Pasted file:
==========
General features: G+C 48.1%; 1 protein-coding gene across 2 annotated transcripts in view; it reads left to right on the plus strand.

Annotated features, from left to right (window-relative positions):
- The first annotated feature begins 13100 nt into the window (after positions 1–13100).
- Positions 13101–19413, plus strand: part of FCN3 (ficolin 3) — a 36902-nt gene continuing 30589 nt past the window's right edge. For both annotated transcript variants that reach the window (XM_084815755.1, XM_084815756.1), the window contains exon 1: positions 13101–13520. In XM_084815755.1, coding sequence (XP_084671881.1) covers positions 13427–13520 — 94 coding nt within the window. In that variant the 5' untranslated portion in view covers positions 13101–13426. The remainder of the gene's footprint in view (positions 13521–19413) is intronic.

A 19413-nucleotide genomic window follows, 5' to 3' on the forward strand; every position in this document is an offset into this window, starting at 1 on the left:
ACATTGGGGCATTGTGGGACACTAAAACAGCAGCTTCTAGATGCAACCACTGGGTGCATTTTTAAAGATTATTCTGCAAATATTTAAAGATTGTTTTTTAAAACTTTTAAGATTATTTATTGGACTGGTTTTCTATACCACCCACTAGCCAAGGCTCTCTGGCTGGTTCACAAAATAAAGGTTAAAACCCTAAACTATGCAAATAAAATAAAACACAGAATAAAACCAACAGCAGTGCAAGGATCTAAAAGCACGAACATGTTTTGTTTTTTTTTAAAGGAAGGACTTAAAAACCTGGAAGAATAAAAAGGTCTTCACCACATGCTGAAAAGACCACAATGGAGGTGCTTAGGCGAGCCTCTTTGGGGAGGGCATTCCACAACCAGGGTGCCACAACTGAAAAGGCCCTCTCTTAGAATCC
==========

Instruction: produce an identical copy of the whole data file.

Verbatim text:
General features: G+C 48.1%; 1 protein-coding gene across 2 annotated transcripts in view; it reads left to right on the plus strand.

Annotated features, from left to right (window-relative positions):
- The first annotated feature begins 13100 nt into the window (after positions 1–13100).
- Positions 13101–19413, plus strand: part of FCN3 (ficolin 3) — a 36902-nt gene continuing 30589 nt past the window's right edge. For both annotated transcript variants that reach the window (XM_084815755.1, XM_084815756.1), the window contains exon 1: positions 13101–13520. In XM_084815755.1, coding sequence (XP_084671881.1) covers positions 13427–13520 — 94 coding nt within the window. In that variant the 5' untranslated portion in view covers positions 13101–13426. The remainder of the gene's footprint in view (positions 13521–19413) is intronic.

A 19413-nucleotide genomic window follows, 5' to 3' on the forward strand; every position in this document is an offset into this window, starting at 1 on the left:
ACATTGGGGCATTGTGGGACACTAAAACAGCAGCTTCTAGATGCAACCACTGGGTGCATTTTTAAAGATTATTCTGCAAATATTTAAAGATTGTTTTTTAAAACTTTTAAGATTATTTATTGGACTGGTTTTCTATACCACCCACTAGCCAAGGCTCTCTGGCTGGTTCACAAAATAAAGGTTAAAACCCTAAACTATGCAAATAAAATAAAACACAGAATAAAACCAACAGCAGTGCAAGGATCTAAAAGCACGAACATGTTTTGTTTTTTTTTAAAGGAAGGACTTAAAAACCTGGAAGAATAAAAAGGTCTTCACCACATGCTGAAAAGACCACAATGGAGGTGCTTAGGCGAGCCTCTTTGGGGAGGGCATTCCACAACCAGGGTGCCACAACTGAAAAGGCCCTCTCTTAGAATCC